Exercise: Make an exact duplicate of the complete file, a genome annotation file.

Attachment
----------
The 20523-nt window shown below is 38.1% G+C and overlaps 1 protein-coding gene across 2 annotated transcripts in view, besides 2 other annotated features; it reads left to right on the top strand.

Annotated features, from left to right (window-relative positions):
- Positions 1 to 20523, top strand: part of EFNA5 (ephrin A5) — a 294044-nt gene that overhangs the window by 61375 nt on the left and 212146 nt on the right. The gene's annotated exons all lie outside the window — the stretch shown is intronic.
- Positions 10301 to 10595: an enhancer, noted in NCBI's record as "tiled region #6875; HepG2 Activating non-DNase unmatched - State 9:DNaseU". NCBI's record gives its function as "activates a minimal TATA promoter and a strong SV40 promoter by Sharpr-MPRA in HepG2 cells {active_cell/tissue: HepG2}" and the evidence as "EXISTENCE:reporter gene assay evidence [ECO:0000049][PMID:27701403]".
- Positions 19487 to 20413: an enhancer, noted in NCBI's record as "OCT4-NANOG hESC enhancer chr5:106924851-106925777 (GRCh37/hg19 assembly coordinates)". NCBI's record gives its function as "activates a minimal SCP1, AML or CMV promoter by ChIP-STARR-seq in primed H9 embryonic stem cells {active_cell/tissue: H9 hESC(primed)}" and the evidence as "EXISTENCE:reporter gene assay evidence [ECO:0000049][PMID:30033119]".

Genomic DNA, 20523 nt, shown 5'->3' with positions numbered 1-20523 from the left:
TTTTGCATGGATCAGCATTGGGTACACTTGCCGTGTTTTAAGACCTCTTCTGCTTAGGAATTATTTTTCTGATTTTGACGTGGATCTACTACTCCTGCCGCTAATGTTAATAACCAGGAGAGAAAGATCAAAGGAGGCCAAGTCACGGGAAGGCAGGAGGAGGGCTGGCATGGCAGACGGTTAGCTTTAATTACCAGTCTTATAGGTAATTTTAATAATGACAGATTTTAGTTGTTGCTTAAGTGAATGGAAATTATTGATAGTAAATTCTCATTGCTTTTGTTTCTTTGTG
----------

The 20523-nt window shown below is 38.1% G+C and overlaps 1 protein-coding gene across 2 annotated transcripts in view, besides 2 other annotated features; it reads left to right on the top strand.

Annotated features, from left to right (window-relative positions):
- Positions 1 to 20523, top strand: part of EFNA5 (ephrin A5) — a 294044-nt gene that overhangs the window by 61375 nt on the left and 212146 nt on the right. The gene's annotated exons all lie outside the window — the stretch shown is intronic.
- Positions 10301 to 10595: an enhancer, noted in NCBI's record as "tiled region #6875; HepG2 Activating non-DNase unmatched - State 9:DNaseU". NCBI's record gives its function as "activates a minimal TATA promoter and a strong SV40 promoter by Sharpr-MPRA in HepG2 cells {active_cell/tissue: HepG2}" and the evidence as "EXISTENCE:reporter gene assay evidence [ECO:0000049][PMID:27701403]".
- Positions 19487 to 20413: an enhancer, noted in NCBI's record as "OCT4-NANOG hESC enhancer chr5:106924851-106925777 (GRCh37/hg19 assembly coordinates)". NCBI's record gives its function as "activates a minimal SCP1, AML or CMV promoter by ChIP-STARR-seq in primed H9 embryonic stem cells {active_cell/tissue: H9 hESC(primed)}" and the evidence as "EXISTENCE:reporter gene assay evidence [ECO:0000049][PMID:30033119]".

Genomic DNA, 20523 nt, shown 5'->3' with positions numbered 1-20523 from the left:
TTTTGCATGGATCAGCATTGGGTACACTTGCCGTGTTTTAAGACCTCTTCTGCTTAGGAATTATTTTTCTGATTTTGACGTGGATCTACTACTCCTGCCGCTAATGTTAATAACCAGGAGAGAAAGATCAAAGGAGGCCAAGTCACGGGAAGGCAGGAGGAGGGCTGGCATGGCAGACGGTTAGCTTTAATTACCAGTCTTATAGGTAATTTTAATAATGACAGATTTTAGTTGTTGCTTAAGTGAATGGAAATTATTGATAGTAAATTCTCATTGCTTTTGTTTCTTTGTG